Entraining movement-related brain oscillations to suppress tics in Tourette syndrome
Jackson, Georgina M.
Jackson, Stephen R.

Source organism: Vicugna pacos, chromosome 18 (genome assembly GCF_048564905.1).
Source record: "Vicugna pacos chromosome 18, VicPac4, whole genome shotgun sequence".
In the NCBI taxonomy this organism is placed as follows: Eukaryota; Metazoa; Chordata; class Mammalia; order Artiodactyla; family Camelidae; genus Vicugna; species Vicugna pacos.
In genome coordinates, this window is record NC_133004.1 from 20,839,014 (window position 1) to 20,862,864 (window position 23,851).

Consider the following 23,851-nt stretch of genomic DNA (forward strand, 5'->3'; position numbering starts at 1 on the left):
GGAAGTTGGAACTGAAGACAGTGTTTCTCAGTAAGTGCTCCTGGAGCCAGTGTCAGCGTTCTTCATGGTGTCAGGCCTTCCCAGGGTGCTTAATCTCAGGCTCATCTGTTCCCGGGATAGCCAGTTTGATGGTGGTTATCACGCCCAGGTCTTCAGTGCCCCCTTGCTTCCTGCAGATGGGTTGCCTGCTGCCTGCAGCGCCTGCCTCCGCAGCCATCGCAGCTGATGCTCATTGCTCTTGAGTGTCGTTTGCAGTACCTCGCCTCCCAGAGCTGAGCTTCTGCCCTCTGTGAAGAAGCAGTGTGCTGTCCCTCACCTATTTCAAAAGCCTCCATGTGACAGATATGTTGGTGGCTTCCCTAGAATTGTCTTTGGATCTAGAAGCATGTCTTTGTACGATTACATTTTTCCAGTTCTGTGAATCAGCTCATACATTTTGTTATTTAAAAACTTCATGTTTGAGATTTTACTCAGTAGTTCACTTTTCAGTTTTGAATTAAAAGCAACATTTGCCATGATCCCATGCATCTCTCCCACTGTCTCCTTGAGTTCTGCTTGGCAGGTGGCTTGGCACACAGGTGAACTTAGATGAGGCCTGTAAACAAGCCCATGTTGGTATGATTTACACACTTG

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Tourette syndrome (TS) is a neuropsychiatric disorder characterized by the occurrence of vocal and motor tics. Tics are involuntary, repetitive movements and vocalizations that occur in bouts, typically many times in a single day, and are often preceded by a strong urge-to-tic-referred to as a premonitory urge (PU). TS is associated with the following: dysfunction within cortical-striatal-thalamic-cortical (CSTC) brain circuits implicated in the selection of movements, impaired operation of GABA signaling within the striatum, and hyper-excitability of cortical sensorimotor regions that might contribute to the occurrence of tics. Non-invasive brain stimulation delivered to cortical motor areas can modulate cortical motor excitability, entrain brain oscillations, and reduce tics in TS. However, these techniques are not optimal for treatment outside of the clinic. We investigated whether rhythmic pulses of median nerve stimulation (MNS) could entrain brain oscillations linked to the suppression of movement and influence the initiation of tics in TS. We demonstrate that pulse trains of rhythmic MNS, delivered at 12 Hz, entrain sensorimotor mu-band oscillations, whereas pulse trains of arrhythmic MNS do not. Furthermore, we demonstrate that although rhythmic mu stimulation has statistically significant but small effects on the initiation of volitional movements and no discernable effect on performance of an attentionally demanding cognitive task, it nonetheless leads to a large reduction in tic frequency and tic intensity in individuals with TS. This approach has considerable potential, in our view, to be developed into a therapeutic device suitable for use outside of the clinic to suppress tics and PU in TS.